Most people who are treated with chemoembolization won’t need major abdominal surgery, but some patients might need more treatment after their chemoembolization. Doctors might give them chemotherapy or radiation therapy depending on their cancer’s stage and what treatments they’ve already had. Chemotherapy drugs go into the bloodstream to reach cancer cells all over the body, so this can be helpful even when there’s only cancer in one part of the body. When cancer has metastasized, though, the drugs don’t travel as far through the bloodstream
as they should. Chemoembolization allows doctors to block off blood vessels that supply blood to the liver from going anywhere else by putting chemicals near those vessels (called channels). Once these channels are blocked off, chemotherapy can flow directly through the ones that still feed oxygen and nutrients to your liver. As a result, tumors in places like your stomach or pancreas could shrink because it gets less blood than normal. There are many ways chemoembolization is used in treating cancers of different types. If you’re thinking about getting chemoembolization for liver cancer at Santa Fe Abdominal MRI call us today at 505-320-3177

After Surgery Recovery
After surgery, patients can experience some pain and discomfort. For most people, this will only last a few days to a week. Antibiotics may also be prescribed to prevent infection. For the first day or two following surgery, it is important to stay off your feet as much as possible. You should not lift anything over 10 pounds or drive until you have been cleared by your doctor. If needed, you might need to go on bed rest for several days after surgery. Your surgeon will tell you when you can return to work and resume normal activities. In general, patients are encouraged to keep their activity level low for the first month following surgery. As time passes, they may slowly increase their activity level if all goes well. However, the long-term impact of surgery cannot be underestimated. Some people feel like they have gotten back to themselves after about six weeks. Others take longer to recover and feel like themselves again about one-year post-surgery. The key is patience during recovery! Below are tips to get you through that stage in your life with flying colors.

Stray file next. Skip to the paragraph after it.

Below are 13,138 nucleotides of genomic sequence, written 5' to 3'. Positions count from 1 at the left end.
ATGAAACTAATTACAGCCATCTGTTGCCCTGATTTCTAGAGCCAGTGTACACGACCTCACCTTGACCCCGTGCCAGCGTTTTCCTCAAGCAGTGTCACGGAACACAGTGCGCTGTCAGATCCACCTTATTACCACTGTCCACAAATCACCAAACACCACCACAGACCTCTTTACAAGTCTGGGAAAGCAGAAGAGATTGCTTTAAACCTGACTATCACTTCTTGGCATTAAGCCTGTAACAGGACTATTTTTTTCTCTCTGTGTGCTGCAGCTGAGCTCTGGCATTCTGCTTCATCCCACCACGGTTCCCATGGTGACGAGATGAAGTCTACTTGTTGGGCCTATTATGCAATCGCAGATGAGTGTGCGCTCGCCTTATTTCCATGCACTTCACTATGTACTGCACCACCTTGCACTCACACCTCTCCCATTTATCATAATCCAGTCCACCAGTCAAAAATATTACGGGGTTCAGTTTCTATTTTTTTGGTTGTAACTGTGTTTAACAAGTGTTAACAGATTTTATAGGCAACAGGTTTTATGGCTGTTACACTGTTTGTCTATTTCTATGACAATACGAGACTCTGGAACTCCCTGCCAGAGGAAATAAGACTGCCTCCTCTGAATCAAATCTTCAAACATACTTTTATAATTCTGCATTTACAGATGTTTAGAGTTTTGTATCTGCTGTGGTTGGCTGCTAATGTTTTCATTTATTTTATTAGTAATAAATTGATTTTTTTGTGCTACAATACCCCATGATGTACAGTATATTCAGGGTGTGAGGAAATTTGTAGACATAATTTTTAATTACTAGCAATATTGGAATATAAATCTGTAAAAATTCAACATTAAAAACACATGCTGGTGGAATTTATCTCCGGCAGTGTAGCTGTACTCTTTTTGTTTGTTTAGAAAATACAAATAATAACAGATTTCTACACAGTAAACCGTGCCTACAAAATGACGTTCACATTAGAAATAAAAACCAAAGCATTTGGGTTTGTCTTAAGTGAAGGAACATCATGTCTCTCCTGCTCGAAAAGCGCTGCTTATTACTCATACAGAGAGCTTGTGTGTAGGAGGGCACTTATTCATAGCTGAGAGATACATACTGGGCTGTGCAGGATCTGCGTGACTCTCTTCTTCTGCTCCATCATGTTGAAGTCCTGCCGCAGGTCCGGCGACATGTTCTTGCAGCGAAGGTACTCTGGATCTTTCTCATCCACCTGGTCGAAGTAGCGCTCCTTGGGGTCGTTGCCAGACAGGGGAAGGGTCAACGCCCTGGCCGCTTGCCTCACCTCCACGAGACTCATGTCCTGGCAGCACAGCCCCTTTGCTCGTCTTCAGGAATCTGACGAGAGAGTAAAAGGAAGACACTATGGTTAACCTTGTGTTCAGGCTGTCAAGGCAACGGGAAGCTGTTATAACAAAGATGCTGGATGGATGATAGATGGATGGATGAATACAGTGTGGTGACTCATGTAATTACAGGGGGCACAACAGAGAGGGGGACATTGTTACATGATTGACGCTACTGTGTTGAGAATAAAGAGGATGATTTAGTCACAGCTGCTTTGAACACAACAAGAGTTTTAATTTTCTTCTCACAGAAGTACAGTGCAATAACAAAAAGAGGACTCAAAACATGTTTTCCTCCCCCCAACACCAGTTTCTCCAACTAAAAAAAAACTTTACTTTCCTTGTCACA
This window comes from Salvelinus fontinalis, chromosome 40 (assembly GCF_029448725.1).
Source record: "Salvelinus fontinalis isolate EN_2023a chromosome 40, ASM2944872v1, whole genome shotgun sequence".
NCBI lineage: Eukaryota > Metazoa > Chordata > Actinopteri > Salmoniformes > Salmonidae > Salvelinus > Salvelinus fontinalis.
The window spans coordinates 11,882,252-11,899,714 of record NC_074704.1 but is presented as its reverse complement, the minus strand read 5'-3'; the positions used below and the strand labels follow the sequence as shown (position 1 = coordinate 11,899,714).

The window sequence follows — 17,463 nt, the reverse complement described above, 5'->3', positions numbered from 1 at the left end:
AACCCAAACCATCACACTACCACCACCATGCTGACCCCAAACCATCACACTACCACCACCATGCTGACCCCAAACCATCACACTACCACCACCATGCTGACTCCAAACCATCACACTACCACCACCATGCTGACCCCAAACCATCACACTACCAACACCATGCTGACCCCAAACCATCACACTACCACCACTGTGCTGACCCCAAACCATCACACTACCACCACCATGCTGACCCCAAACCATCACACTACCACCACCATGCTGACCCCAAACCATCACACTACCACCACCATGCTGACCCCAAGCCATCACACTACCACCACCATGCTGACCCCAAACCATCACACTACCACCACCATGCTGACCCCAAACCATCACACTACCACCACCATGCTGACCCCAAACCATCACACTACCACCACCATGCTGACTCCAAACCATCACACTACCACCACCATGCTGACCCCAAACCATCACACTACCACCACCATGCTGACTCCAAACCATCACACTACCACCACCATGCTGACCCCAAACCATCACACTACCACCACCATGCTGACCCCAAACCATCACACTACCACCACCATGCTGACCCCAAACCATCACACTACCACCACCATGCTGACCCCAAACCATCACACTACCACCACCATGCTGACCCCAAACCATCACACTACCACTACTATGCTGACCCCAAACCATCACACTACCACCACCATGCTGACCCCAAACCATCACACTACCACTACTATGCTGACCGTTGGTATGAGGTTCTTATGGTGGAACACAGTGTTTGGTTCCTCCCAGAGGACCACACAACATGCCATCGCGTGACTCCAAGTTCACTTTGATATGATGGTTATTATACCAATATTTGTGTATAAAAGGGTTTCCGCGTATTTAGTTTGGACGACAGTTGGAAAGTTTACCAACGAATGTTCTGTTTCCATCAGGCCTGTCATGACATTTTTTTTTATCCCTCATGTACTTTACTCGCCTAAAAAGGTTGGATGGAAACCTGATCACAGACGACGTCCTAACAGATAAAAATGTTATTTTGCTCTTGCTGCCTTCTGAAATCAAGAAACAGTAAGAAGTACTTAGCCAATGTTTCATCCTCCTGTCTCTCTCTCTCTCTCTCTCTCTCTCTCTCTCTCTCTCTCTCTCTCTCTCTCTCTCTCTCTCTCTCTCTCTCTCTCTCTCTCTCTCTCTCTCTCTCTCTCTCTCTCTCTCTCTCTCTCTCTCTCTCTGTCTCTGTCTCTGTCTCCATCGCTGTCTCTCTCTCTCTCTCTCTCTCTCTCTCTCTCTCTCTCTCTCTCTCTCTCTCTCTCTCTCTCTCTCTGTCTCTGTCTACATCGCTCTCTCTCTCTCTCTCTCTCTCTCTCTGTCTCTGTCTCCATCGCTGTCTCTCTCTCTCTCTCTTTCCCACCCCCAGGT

Abdominal MRI Santa Fe Tip #1: Compression garments (AKA girdles) can provide relief from swelling and offer support following surgery. These garments create pressure on the abdomen and groin area in order to improve blood flow and help with the healing of tissue.
Abdominal MRI Santa Fe Tip #2: Keep your spirits up! Laughing helps bring oxygen into the body which makes us feel better. Spending time with friends, volunteering at our favorite cause, or simply reading a good book can help tremendously in achieving peace of mind during difficult times such as these.

Final Thoughts on Chemotherapy Embolization
If you have been diagnosed with liver cancer and are looking for a treatment that targets the tumor without the need to cut open your abdomen, chemoembolization might be an option. This procedure involves injecting tiny particles into the blood vessels that feed directly into the tumor. Those particles then block off the
blood supply to the tumor and cause it to shrink, eventually killing it. As this is a less invasive procedure than surgery, many people prefer it over traditional treatments like chemotherapy or radiation therapy. The best part about chemoembolization is that, in some cases, patients can go home within hours of their treatment!
As we all know by now, cancer is not just one disease but actually many different diseases with different symptoms and treatments. Sometimes, multiple cancers can exist at once, either in the same organ or in organs close to each other. A common example of this is when breast cancer spreads to the lungs (also known as metastatic breast cancer). However, if someone has liver cancer and also has lung cancer, they may want to explore additional options besides chemoembolization before deciding on what type of treatment they want. In fact, due to the complexities surrounding lung and liver cancers, it may be more appropriate for them to seek out specialists who specialize in treating these types of cancers separately before undergoing any further treatments. Luckily, there are plenty of providers around the country who can help diagnose and treat cancer.
There is no one-size-fits-all solution for everyone diagnosed with cancer. It’s important to research your diagnosis thoroughly and get second opinions from qualified doctors before deciding which treatment method will work best for you.